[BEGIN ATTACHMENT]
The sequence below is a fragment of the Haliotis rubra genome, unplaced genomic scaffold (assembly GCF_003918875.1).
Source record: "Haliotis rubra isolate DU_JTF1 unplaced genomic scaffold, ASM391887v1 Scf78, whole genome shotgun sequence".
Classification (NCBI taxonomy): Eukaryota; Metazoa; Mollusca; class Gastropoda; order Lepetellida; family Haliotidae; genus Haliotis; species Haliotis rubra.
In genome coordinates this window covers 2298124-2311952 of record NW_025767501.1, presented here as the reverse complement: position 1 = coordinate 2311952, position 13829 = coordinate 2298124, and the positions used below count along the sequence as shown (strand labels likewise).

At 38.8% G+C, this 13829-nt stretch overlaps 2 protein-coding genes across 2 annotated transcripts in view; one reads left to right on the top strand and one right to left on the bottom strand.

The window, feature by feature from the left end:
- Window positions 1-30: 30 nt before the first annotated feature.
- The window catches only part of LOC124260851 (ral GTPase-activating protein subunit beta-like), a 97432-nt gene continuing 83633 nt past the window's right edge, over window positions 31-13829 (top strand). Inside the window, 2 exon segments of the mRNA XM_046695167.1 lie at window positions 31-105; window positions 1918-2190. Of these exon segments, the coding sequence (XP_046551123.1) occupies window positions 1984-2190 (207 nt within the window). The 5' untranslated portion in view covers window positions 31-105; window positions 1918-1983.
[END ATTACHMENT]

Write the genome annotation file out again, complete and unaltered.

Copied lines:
The sequence below is a fragment of the Haliotis rubra genome, unplaced genomic scaffold (assembly GCF_003918875.1).
Source record: "Haliotis rubra isolate DU_JTF1 unplaced genomic scaffold, ASM391887v1 Scf78, whole genome shotgun sequence".
Classification (NCBI taxonomy): Eukaryota; Metazoa; Mollusca; class Gastropoda; order Lepetellida; family Haliotidae; genus Haliotis; species Haliotis rubra.
In genome coordinates this window covers 2298124-2311952 of record NW_025767501.1, presented here as the reverse complement: position 1 = coordinate 2311952, position 13829 = coordinate 2298124, and the positions used below count along the sequence as shown (strand labels likewise).

At 38.8% G+C, this 13829-nt stretch overlaps 2 protein-coding genes across 2 annotated transcripts in view; one reads left to right on the top strand and one right to left on the bottom strand.

The window, feature by feature from the left end:
- Window positions 1-30: 30 nt before the first annotated feature.
- The window catches only part of LOC124260851 (ral GTPase-activating protein subunit beta-like), a 97432-nt gene continuing 83633 nt past the window's right edge, over window positions 31-13829 (top strand). Inside the window, 2 exon segments of the mRNA XM_046695167.1 lie at window positions 31-105; window positions 1918-2190. Of these exon segments, the coding sequence (XP_046551123.1) occupies window positions 1984-2190 (207 nt within the window). The 5' untranslated portion in view covers window positions 31-105; window positions 1918-1983.